By Sathya Ashok
All indicators, including NME Awards nominations, point to the fact that Middle East end-users are yet to invest seriously in virtualisation. However, the tide might be turning
Few features bring in as much response from vendors like one on virtualisation. I happen to be working on a server virtualisation piece to be included in the April issue of Network Middle East. The article will discuss at length the changes that enterprises need to make in their datacentres to accommodate a change to virtualisation, the common mistakes they make and ways to avoid them while obtaining optimal productivity from the virtualisation platform. You can read the full-length feature as part of the Datacentre Focus section in NME April.
A simple mail requesting inputs from the industry brought forth a huge number of responses from vendors who operate in the virtualisation market to a greater or lesser extent. This is hardly surprising. Pegged as one of the fastest growing sectors, with huge potential in the Middle East market, a mention of virtualisation is enough to get most of the industry excited beyond belief.
Rarely is this excitement - if ever - reflected among end-users in the region. While I am personally aware of many regional IT managers and teams which are either actively considering it or even running minor pilots on virtualisation platforms, I still have to hear of any enterprise which has had a full deployment of server or storage virtualisation in their organisations. In other words, there is a lot of talk and very little money being spent on it.
The nominations for NME Innovation Awards 2008 reflect this since there is yet any enterprise end-user or vendor to put in an entry for a virtualisation implementation. Incidentally, the nominations are still open for all categories; please log onto the awards website to choose the category, download the official nomination form and send in your entries.
There are some reasons for this apparent disconnect. The modern Middle East is literally taking shape in front of our eyes. Construction is booming and organisations are setting up greenfield datacentres with new networks and infrastructure. At this stage, most companies are often focused more on what servers and storage - in terms of physical infrastructure - to equip themselves with, rather than extracting extra productivity from existing infrastructure. Virtualisation is often seen as a set of technologies that firms need to consider and move to after they have a basic physical backbone in place and need to draw optimal performance, without additional investments in infrastructure, to accommodate the growing organisation.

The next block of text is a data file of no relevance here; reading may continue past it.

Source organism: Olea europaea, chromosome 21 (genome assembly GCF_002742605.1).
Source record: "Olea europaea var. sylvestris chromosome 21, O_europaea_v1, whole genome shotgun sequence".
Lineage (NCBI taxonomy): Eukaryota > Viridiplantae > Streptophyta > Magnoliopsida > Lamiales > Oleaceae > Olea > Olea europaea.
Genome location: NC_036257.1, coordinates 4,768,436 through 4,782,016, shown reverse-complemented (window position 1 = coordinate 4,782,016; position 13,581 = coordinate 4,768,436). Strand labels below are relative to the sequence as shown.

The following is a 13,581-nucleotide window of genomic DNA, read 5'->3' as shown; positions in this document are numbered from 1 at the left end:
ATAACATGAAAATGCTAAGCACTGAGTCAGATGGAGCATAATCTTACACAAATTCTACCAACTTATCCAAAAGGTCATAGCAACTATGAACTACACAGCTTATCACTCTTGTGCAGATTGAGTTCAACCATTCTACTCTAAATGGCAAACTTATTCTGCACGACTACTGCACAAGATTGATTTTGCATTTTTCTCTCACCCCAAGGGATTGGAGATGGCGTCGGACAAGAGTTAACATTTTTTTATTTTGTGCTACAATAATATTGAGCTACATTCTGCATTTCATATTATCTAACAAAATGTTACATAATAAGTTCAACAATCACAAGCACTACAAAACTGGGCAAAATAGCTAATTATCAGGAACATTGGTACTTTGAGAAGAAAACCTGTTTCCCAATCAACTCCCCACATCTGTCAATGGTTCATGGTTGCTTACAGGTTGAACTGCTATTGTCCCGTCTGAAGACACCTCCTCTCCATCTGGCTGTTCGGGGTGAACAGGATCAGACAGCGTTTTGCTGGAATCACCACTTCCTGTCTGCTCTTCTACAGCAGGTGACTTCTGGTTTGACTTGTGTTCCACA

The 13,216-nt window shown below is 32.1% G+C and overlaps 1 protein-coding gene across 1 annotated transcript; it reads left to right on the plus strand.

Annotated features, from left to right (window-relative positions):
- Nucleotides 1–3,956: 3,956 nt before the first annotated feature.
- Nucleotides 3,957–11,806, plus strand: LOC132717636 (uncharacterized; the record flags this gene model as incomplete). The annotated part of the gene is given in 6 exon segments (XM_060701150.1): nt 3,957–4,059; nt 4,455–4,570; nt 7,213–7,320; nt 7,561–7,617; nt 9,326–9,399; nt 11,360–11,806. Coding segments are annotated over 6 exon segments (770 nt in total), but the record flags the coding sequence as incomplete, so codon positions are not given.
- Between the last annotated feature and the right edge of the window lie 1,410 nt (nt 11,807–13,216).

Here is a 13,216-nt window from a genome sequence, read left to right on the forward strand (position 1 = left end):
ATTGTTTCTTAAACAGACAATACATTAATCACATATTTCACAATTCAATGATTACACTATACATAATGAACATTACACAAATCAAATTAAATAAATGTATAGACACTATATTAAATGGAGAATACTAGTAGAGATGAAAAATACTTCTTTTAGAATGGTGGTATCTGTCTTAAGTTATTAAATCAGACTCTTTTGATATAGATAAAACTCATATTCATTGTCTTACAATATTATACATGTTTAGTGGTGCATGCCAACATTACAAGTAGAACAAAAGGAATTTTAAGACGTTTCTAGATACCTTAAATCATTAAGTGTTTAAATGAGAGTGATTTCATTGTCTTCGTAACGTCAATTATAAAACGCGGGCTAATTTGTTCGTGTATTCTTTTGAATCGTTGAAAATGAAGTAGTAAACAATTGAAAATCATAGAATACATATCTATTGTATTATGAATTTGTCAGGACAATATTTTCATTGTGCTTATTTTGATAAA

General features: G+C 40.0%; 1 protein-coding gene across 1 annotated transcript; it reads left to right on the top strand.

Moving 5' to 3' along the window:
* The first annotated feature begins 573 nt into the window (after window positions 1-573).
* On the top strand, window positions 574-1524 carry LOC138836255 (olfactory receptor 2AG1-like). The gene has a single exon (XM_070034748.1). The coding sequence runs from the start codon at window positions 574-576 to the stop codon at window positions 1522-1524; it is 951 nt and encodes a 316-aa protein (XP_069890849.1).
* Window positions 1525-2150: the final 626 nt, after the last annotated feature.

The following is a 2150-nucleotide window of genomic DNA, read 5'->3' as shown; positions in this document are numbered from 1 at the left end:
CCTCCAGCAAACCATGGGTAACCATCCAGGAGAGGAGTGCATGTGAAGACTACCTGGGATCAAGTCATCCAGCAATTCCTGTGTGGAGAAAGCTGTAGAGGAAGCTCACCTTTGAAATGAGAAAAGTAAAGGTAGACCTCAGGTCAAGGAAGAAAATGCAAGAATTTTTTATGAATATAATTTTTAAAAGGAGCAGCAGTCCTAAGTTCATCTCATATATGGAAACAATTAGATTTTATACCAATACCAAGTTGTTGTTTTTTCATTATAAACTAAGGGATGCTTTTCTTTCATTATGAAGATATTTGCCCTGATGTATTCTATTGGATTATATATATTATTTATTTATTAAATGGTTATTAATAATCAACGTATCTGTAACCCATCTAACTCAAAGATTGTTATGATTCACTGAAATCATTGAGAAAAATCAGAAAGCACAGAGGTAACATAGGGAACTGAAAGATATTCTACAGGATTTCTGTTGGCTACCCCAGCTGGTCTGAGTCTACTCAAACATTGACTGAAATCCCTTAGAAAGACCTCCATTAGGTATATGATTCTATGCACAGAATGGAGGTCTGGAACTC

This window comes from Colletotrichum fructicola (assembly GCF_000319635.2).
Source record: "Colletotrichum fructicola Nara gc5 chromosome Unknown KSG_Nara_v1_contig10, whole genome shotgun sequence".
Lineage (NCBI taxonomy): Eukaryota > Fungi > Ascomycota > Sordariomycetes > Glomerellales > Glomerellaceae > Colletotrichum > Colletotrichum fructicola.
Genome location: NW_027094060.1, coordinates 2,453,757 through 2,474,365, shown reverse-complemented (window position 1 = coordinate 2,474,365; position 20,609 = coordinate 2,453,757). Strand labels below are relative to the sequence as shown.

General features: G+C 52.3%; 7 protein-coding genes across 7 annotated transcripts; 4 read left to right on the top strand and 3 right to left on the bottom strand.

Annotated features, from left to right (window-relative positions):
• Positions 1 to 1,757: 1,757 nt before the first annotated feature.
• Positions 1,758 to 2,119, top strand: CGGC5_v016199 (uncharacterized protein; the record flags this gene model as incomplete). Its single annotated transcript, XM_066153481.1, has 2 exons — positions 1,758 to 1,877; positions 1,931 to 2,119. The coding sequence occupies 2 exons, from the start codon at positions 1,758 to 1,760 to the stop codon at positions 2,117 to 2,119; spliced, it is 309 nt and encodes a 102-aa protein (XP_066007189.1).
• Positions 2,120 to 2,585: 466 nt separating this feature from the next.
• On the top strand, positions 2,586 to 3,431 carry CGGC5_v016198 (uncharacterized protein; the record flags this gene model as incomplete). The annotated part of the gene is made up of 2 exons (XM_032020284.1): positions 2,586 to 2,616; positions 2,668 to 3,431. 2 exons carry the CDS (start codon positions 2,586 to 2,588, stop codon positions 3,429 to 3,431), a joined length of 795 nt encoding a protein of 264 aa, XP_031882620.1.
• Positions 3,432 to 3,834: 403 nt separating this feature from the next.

However, the good news is that this disconnect is slowly on its way out. With more enterprises involved in pilot projects and testing environments, we are likely to see a full-length implementation by the end of the year as per most industry experts. The article in the April issue will focus on some of the issues that enterprises can face during the shift to virtualisation and the steps they can follow to deal with them effectively.
Meanwhile, I am still waiting for an entry to the NME Innovation Awards for a virtualisation platform. What you waiting for then? Log on and nominate here.tech news from the UAE and Gulf countries, follow us on Twitter and Linkedin, like us on Facebook and subscribe to our YouTube page, which is updated daily.